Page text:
It’s impossible to conjure up that image today—granted the year and more of pandemic-related empty newsrooms is, at least I hope, an outlier—because newspapers as a rule just don’t have that many in-the-background editors, researchers and fact-checkers. Instead, often a columnist or reporter (who’s expected to furnish more copy than ever for the digital page, even if just updates) simply sends the story for publication to the organization’s website. There are exceptions: it wouldn’t be surprising if a long news or feature story at The New York Times (but not op-eds; the very bad roster of columnists can’t be trifled with, even the My Prose Is Flat Thomas Friedman and ethically-challenged David Brooks) is looked at by 50 people, with everyone having a vote on this or that sentence to make sure, say, a Brazilian lesbian isn’t demeaned. I think it’s different at the Bezos-rich Washington Post, where, as I’ve mentioned before, the editors just pack as much “content” as possible into the print paper and digital edition, regardless of quality.
I’ve no interest in England’s Royal Family—especially the emasculated Harry and consort Meghan “Hear Me Roar” Markle; although it’s curious how the alleged gay Prince Edward has been stuffed in a closet for a generation—but did enjoy reading Gerard Baker in The Wall Street Journal on Monday: “[Prince Philip] could be offensive, of course. If the fragile little adolescent minds that now control most of our media and cultural institutions are ‘triggered’ by an ugly word, God knows what they would make of an outspoken duke’s taxonomy. But he understood well something we have lost—that being offended is part of life.”
It’s a “problematic” term, but I’m a free-market capitalist and make no apologies about it. That doesn't mean the price-gouging of some companies doesn’t get me in a lather on occasion. Last Friday, Nicky and I had appointments at the Baltimore Convention Center to receive our first Pfizer vaccination shot (and, thankfully, as he mentioned on Monday, the facility was a no-selfie zone, although I’m certainly in this age of Look At Me! there were countless violations) and, figuring if we left at eight a.m. we might not be stuck there for three hours. Nicky ordered a Lyft, which picked him up in Waverly, retrieved me in Guilford, and then the amiable driver moseyed the four or so miles to our destination. I’ve never ordered a Lyft or Uber myself—I prefer cabbies—but a ride’s a ride.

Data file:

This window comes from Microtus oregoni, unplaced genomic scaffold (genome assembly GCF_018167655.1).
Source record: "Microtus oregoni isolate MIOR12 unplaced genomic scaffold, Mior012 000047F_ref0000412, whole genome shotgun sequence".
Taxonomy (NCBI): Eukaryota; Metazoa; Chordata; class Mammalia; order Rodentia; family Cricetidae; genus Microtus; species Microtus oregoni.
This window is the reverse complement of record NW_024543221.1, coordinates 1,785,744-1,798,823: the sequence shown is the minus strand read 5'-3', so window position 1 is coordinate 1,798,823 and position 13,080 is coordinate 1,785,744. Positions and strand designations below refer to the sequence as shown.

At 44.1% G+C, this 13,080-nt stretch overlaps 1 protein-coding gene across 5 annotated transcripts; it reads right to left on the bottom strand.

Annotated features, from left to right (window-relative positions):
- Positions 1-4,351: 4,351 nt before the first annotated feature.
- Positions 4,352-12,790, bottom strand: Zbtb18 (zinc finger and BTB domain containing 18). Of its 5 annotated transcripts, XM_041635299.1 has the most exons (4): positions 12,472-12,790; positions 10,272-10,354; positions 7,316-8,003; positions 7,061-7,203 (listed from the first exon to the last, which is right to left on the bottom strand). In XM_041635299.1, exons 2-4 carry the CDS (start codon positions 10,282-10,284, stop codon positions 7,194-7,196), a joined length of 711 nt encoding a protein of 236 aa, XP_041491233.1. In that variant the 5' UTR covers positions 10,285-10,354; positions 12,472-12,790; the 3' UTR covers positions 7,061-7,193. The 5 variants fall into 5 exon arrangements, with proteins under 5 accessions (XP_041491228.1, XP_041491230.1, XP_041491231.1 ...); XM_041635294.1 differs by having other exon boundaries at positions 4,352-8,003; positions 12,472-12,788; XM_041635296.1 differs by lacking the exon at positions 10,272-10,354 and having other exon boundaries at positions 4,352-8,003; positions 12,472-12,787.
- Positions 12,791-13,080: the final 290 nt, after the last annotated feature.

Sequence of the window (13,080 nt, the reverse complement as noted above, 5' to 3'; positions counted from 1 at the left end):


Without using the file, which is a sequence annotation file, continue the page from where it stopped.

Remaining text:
Sort of. As I posted on Twitter last Friday, “Lyft can bite me,” for the cost of this short drive was a mercenary $70—rush hour surcharge, drizzling rain surcharge, volume of ride requests surcharge, Friday surcharge and on and on—which is considerably more than a trip from my house, by cab, to the airport. Flat-out larceny. Amazon is predatory in its business practices—which is why Jeff Bezos has a presence in Washington, D.C., to compare masks with the right power brokers—but at least the prices remain low.
I don’t blame Lyft or Uber for squeezing every last dollar out of customers—business is business—but it’d be swell if two or three other concerns waded into the ride-sharing (I never understood the “share” part; it’s not like the drives “shares” the tab with the customer) market. I’ll still opt for the cabbie every time, but befitting the present “we” culture, I’ve got your backs.
—Follow Russ Smith on Twitter: @MUGGER1955